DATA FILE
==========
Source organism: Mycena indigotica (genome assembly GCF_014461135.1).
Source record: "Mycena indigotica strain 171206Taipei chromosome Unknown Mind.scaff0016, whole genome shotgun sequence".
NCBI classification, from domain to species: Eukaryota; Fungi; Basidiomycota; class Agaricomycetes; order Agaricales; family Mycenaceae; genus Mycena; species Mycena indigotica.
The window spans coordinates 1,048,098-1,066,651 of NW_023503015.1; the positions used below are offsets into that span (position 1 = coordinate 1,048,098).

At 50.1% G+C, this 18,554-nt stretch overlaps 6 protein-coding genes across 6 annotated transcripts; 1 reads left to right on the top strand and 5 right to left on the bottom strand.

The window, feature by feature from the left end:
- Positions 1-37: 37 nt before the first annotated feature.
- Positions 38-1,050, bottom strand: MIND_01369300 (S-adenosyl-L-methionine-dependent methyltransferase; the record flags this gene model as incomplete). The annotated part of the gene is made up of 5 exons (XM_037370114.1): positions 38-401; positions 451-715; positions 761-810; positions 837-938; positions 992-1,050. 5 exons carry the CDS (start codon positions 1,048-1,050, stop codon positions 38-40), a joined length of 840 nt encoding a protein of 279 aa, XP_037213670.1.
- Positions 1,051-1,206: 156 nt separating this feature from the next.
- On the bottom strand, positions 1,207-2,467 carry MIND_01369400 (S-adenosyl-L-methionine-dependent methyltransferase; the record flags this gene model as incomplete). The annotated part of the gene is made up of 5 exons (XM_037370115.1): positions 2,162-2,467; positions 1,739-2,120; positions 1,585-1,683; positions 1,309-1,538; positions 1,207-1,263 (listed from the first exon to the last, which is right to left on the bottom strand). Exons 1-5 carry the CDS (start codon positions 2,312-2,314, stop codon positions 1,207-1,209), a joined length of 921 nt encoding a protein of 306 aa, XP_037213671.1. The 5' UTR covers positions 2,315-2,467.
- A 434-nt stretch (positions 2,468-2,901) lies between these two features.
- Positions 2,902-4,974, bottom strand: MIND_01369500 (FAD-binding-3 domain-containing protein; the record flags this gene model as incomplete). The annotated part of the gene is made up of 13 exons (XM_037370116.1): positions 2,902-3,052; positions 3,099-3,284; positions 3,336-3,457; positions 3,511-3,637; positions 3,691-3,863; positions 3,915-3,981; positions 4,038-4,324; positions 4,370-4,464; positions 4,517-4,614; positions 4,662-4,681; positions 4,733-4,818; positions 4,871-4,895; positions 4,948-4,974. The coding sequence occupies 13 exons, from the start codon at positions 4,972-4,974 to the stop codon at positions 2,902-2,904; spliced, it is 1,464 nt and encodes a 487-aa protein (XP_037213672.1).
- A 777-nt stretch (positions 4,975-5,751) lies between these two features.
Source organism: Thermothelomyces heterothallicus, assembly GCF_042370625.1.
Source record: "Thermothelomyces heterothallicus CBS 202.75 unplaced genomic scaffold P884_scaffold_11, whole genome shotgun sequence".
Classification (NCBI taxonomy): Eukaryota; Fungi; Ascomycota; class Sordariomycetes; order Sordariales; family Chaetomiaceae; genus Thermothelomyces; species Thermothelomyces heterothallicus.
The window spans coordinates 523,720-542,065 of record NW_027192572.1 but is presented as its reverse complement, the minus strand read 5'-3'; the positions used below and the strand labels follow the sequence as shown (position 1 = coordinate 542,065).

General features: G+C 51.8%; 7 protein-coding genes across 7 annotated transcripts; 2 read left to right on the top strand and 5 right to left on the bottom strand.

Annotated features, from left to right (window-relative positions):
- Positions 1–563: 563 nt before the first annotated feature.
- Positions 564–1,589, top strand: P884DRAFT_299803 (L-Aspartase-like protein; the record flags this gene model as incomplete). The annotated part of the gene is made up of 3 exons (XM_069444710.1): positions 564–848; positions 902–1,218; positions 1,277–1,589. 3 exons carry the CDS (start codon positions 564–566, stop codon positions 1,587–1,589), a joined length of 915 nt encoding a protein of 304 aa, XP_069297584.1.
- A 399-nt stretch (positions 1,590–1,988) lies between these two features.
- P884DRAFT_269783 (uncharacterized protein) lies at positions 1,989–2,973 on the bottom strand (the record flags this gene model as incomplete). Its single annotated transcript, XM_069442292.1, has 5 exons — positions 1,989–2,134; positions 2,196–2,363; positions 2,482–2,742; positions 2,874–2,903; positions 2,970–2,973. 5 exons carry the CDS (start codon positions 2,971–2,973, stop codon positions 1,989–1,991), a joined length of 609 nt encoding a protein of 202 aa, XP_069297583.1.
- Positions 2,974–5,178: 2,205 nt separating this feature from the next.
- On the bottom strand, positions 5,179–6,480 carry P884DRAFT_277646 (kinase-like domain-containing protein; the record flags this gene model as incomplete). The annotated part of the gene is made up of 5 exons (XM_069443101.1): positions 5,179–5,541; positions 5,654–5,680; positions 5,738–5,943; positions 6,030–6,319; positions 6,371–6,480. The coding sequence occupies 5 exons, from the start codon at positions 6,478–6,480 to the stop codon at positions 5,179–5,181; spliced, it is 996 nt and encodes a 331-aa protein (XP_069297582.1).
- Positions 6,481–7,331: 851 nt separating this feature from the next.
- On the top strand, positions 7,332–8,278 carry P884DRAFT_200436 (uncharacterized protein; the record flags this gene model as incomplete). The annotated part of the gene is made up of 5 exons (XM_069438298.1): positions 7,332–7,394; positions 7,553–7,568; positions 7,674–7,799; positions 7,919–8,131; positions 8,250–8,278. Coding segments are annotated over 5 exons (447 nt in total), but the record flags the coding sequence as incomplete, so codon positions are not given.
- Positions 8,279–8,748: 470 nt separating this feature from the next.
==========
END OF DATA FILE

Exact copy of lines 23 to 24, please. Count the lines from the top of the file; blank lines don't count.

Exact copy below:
- P884DRAFT_269783 (uncharacterized protein) lies at positions 1,989–2,973 on the bottom strand (the record flags this gene model as incomplete). Its single annotated transcript, XM_069442292.1, has 5 exons — positions 1,989–2,134; positions 2,196–2,363; positions 2,482–2,742; positions 2,874–2,903; positions 2,970–2,973. 5 exons carry the CDS (start codon positions 2,971–2,973, stop codon positions 1,989–1,991), a joined length of 609 nt encoding a protein of 202 aa, XP_069297583.1.
- Positions 2,974–5,178: 2,205 nt separating this feature from the next.